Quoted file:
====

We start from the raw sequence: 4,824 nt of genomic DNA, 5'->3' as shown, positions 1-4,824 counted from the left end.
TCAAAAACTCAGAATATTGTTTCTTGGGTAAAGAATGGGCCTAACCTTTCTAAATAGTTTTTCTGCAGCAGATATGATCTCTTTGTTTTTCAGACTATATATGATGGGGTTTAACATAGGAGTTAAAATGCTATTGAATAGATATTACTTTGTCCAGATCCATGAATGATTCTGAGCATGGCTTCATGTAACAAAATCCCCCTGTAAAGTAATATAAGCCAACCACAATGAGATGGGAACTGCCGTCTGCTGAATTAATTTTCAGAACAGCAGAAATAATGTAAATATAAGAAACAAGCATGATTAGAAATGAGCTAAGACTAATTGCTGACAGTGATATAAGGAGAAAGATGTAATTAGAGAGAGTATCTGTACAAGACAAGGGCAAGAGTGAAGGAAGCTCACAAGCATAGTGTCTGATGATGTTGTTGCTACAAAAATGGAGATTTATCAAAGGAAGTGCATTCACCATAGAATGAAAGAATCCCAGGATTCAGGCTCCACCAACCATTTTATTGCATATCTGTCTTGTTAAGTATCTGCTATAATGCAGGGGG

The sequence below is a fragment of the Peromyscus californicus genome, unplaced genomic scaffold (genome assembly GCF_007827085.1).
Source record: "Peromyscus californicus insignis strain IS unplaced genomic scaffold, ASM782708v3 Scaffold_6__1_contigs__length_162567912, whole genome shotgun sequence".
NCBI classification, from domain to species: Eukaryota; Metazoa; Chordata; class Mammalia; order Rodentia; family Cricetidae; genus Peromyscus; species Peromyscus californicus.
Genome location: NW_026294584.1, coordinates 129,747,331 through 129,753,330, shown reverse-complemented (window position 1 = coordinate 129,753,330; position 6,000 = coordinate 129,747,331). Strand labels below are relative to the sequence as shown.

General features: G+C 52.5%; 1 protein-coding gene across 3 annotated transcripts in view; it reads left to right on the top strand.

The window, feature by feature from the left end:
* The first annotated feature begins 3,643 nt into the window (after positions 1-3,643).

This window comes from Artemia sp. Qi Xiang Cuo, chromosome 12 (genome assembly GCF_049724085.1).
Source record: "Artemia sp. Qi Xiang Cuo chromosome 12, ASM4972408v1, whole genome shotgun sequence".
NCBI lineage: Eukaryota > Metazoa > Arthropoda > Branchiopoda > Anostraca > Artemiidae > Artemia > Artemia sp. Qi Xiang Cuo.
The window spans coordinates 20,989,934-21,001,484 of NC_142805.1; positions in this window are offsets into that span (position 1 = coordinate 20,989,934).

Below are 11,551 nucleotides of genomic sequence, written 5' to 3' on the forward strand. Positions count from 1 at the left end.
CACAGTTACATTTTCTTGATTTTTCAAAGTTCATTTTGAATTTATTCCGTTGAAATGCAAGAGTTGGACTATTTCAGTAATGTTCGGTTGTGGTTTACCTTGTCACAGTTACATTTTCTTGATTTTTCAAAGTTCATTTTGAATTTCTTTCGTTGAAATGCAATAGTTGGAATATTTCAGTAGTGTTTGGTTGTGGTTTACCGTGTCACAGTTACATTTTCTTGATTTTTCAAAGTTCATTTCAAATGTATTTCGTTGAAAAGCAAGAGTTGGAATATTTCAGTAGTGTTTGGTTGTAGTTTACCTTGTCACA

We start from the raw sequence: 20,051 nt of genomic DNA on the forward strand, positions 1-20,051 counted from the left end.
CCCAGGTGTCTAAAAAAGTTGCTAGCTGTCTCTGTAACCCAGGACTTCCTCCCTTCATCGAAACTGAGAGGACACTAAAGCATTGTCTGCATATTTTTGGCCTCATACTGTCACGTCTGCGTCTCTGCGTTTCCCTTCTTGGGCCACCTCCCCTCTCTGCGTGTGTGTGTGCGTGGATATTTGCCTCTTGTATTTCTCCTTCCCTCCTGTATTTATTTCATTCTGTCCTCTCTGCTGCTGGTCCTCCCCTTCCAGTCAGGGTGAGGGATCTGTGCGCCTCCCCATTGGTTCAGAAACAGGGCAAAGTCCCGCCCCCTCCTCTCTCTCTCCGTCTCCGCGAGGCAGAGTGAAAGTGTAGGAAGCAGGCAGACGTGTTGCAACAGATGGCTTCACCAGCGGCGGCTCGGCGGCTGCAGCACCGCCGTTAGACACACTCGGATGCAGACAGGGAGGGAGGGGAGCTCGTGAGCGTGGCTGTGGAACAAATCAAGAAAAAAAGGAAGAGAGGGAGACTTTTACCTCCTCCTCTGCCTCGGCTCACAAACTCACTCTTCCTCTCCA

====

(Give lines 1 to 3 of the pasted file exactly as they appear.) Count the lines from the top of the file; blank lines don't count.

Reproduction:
We start from the raw sequence: 4,824 nt of genomic DNA, 5'->3' as shown, positions 1-4,824 counted from the left end.
TCAAAAACTCAGAATATTGTTTCTTGGGTAAAGAATGGGCCTAACCTTTCTAAATAGTTTTTCTGCAGCAGATATGATCTCTTTGTTTTTCAGACTATATATGATGGGGTTTAACATAGGAGTTAAAATGCTATTGAATAGATATTACTTTGTCCAGATCCATGAATGATTCTGAGCATGGCTTCATGTAACAAAATCCCCCTGTAAAGTAATATAAGCCAACCACAATGAGATGGGAACTGCCGTCTGCTGAATTAATTTTCAGAACAGCAGAAATAATGTAAATATAAGAAACAAGCATGATTAGAAATGAGCTAAGACTAATTGCTGACAGTGATATAAGGAGAAAGATGTAATTAGAGAGAGTATCTGTACAAGACAAGGGCAAGAGTGAAGGAAGCTCACAAGCATAGTGTCTGATGATGTTGTTGCTACAAAAATGGAGATTTATCAAAGGAAGTGCATTCACCATAGAATGAAAGAATCCCAGGATTCAGGCTCCACCAACCATTTTATTGCATATCTGTCTTGTTAAGTATCTGCTATAATGCAGGGGG

The sequence below is a fragment of the Peromyscus californicus genome, unplaced genomic scaffold (genome assembly GCF_007827085.1).